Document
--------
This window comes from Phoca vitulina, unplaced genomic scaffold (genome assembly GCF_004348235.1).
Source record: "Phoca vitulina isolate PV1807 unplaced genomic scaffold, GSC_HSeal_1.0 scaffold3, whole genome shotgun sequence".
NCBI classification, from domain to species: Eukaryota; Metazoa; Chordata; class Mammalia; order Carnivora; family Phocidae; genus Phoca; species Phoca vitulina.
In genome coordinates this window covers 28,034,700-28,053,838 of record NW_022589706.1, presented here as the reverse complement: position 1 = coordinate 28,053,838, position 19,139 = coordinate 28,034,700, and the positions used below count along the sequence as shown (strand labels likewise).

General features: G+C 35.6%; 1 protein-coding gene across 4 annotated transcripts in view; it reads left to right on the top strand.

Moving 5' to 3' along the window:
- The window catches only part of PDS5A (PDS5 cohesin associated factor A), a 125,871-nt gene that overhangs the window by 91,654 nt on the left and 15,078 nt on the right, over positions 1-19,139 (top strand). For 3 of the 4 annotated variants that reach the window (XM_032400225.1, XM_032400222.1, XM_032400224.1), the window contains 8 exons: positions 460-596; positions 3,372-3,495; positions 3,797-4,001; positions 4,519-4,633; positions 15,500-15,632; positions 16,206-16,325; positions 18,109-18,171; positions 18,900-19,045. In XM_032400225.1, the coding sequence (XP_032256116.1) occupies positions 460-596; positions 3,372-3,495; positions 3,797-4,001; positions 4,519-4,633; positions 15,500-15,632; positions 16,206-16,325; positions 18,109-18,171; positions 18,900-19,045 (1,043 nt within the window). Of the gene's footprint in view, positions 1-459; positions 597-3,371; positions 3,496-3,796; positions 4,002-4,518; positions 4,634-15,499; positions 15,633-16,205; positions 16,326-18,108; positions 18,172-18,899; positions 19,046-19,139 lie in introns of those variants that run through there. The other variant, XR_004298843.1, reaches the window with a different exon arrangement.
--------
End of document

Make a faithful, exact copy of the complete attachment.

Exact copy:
This window comes from Phoca vitulina, unplaced genomic scaffold (genome assembly GCF_004348235.1).
Source record: "Phoca vitulina isolate PV1807 unplaced genomic scaffold, GSC_HSeal_1.0 scaffold3, whole genome shotgun sequence".
NCBI classification, from domain to species: Eukaryota; Metazoa; Chordata; class Mammalia; order Carnivora; family Phocidae; genus Phoca; species Phoca vitulina.
In genome coordinates this window covers 28,034,700-28,053,838 of record NW_022589706.1, presented here as the reverse complement: position 1 = coordinate 28,053,838, position 19,139 = coordinate 28,034,700, and the positions used below count along the sequence as shown (strand labels likewise).

General features: G+C 35.6%; 1 protein-coding gene across 4 annotated transcripts in view; it reads left to right on the top strand.

Moving 5' to 3' along the window:
- The window catches only part of PDS5A (PDS5 cohesin associated factor A), a 125,871-nt gene that overhangs the window by 91,654 nt on the left and 15,078 nt on the right, over positions 1-19,139 (top strand). For 3 of the 4 annotated variants that reach the window (XM_032400225.1, XM_032400222.1, XM_032400224.1), the window contains 8 exons: positions 460-596; positions 3,372-3,495; positions 3,797-4,001; positions 4,519-4,633; positions 15,500-15,632; positions 16,206-16,325; positions 18,109-18,171; positions 18,900-19,045. In XM_032400225.1, the coding sequence (XP_032256116.1) occupies positions 460-596; positions 3,372-3,495; positions 3,797-4,001; positions 4,519-4,633; positions 15,500-15,632; positions 16,206-16,325; positions 18,109-18,171; positions 18,900-19,045 (1,043 nt within the window). Of the gene's footprint in view, positions 1-459; positions 597-3,371; positions 3,496-3,796; positions 4,002-4,518; positions 4,634-15,499; positions 15,633-16,205; positions 16,326-18,108; positions 18,172-18,899; positions 19,046-19,139 lie in introns of those variants that run through there. The other variant, XR_004298843.1, reaches the window with a different exon arrangement.